Many homes in the area lost a lot of shingles and several fences were pushed down by the wind. A cherry tree in one front yard was completely uprooted. Several large junipers were blown so hard they leaned westward, but remained rooted.

“We were sitting in the living room and felt the vibration of it — the wind and the tree falling. There was dirt all over the front porch,” Patrick Thorne, 13, said.

Paul David’s fence blew over as he watched from his kitchen. When he heard the tree fall, he looked out front and saw the poles go down.

“The poles snapped like toothpicks. I couldn’t believe how much damage was done in such a short time,” David said.

In Verde Village Unit 3, along East Granite Drive in the 3000 block, a trailer had its carport blown down and cooler knocked over.

During the monsoon storm season, the winds coming in with the storms can be very strong and can cause considerable damage. David said this storm was not a tornado as many thought, but it had extremely strong winds.

Lu Stitt can be reached at 634-8551 or e-mail |This email address is being protected from spambots. You need JavaScript enabled to view it.

An early morning walk along the Verde River for one Cottonwood woman got exciting when she spotted a black bear.

The bear was near the path she was traveling next to Riverfront Park in cottonwood around 8 a.m. May 25. She called 9-1-1 and Cottonwood police officers arrived a few minutes later.

“At first he was in a pasture to the east of the park eating grass, so we watched him for a while, thinking he’d just move on. About 20 minutes later he showed up in the grassy area at the park, so we pushed him back into the trees by the river and then we pushed him up into one and stayed there waiting for game and fish,” Sgt. Ryan Gildehaus said.

The officers taped off the area and kept people back. Several onlookers arrived to see what was going on after they heard the officers yelling and saw them trying to coral the young bear.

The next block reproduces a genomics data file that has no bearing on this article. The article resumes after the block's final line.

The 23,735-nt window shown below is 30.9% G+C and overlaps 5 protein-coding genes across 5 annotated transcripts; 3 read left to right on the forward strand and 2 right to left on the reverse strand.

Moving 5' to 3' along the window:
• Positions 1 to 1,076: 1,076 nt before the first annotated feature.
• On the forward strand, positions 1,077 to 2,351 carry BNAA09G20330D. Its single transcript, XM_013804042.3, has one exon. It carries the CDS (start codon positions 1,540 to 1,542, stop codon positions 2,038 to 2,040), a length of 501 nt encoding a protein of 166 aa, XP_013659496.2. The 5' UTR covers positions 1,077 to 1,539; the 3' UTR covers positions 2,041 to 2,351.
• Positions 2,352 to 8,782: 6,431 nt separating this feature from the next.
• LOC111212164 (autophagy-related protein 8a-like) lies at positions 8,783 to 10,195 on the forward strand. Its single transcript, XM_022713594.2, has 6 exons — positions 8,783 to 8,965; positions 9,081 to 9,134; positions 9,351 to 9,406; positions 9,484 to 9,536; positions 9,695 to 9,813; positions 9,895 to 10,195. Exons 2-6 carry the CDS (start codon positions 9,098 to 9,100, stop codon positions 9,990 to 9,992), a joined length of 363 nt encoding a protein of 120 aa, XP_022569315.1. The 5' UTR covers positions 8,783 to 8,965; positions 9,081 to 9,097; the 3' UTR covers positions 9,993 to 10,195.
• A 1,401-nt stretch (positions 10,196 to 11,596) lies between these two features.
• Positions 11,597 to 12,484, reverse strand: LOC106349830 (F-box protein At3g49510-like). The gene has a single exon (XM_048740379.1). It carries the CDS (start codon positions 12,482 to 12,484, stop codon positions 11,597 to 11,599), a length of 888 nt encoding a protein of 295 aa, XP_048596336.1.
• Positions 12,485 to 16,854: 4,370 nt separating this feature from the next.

Arizona Game and Fish officials estimated the bear’s age at less than two years old. Although he is a black bear, his coat still had a lot of brown, tan and cinnamon in it.

A few times the bear tried to leave the tree but was frightened by the crowd below and climbed higher and rested on a large limb.

“He was up there about two hours. It took a couple of darts to tranquilize him because of the wind and that he was so high in the tree,” Gildehaus said.

The Cottonwood Fire Department brought a ladder so the game and fish officers could get close enough to get a good shot, but the bear climbed down a little and the ladder was not needed, according to Fire Chief Mike Casson.

The first attempt was only partially successful, so they called Cyndi Sessoms, executive director of the Verde Valley Humane Society, who arrived with another tranquilizer dart.

After the dart hit the target, the bear weaved and fell from the tree — about 40 feet to a small wash bed, Casson said.

The game and fish officers and Cottonwood police and fire officials rolled the bear onto a tarp and carried him to a waiting mobile cage.

“Once down, the paramedics treated the bear’s wounds from the darts and checked him over for other injuries from the fall, but didn’t find any others. The fall was sad, but he was fine,” Gildehaus said.

C.D. Adams and others from Game and Fish took the bear for further evaluation and then took him to Cordes Junction where he was released into the Pine Mountain area.

“We have black bear on Mingus Mountain, Black Mountain and in Sycamore Canyon. He could have come from any of those places,” Gildehaus said.

The bear is only the second one found within the city limits in the past several years, he said.

Some of the information in this article was provided by Chuck Tyler who was at the scene when officials captured the bear.

Lu Stitt can be reached at 634-8551 or e-mail to This email address is being protected from spambots. You need JavaScript enabled to view it.

Detectives with the Yavapai County Sheriff’s Office are still looking for a Chandler man who disappeared in March on his way home from Flagstaff.

James Allen Martinson, 37, was last seen at a Pic-N-Run convenience store about five miles south of Flagstaff.

Martinson, who works in Flagstaff during the week, had last talked to his family in a phone call earlier in the month.

The afternoon he was seen at the store, Arizona Department of Public Safety Officers found Martinson’s dark green Nissan Pathfinder on the side of I-17 near the Stoneman Lake exit. Not realizing the vehicle belonged to the missing man, officers tagged the Pathfinder and moved on.

Martinson’s family found the vehicle while looking for him the next day. It still contained personal items, including Martinson’s cell phone and wallet.
A search of the area turned up nothing.

Martinson is 5’6”, 165 pounds with green eyes, brown hair, worn short with a light goatee. He typically wears polo shirts, and is believed to have been wearing a Nautica jacket over a red shirt with a black cap and a backpack when he disappeared.

Detectives are looking for someone who might have had contact with Martinson, and anyone who might have information as to his whereabouts or locations he might frequent.

Anyone with information is asked to call the Yavapai County Sheriff’s Office at 1-928-771-3260 or Yavapai Silent Witness at 1-800-932-3232.

Mark Lineberger
Larson Newspapers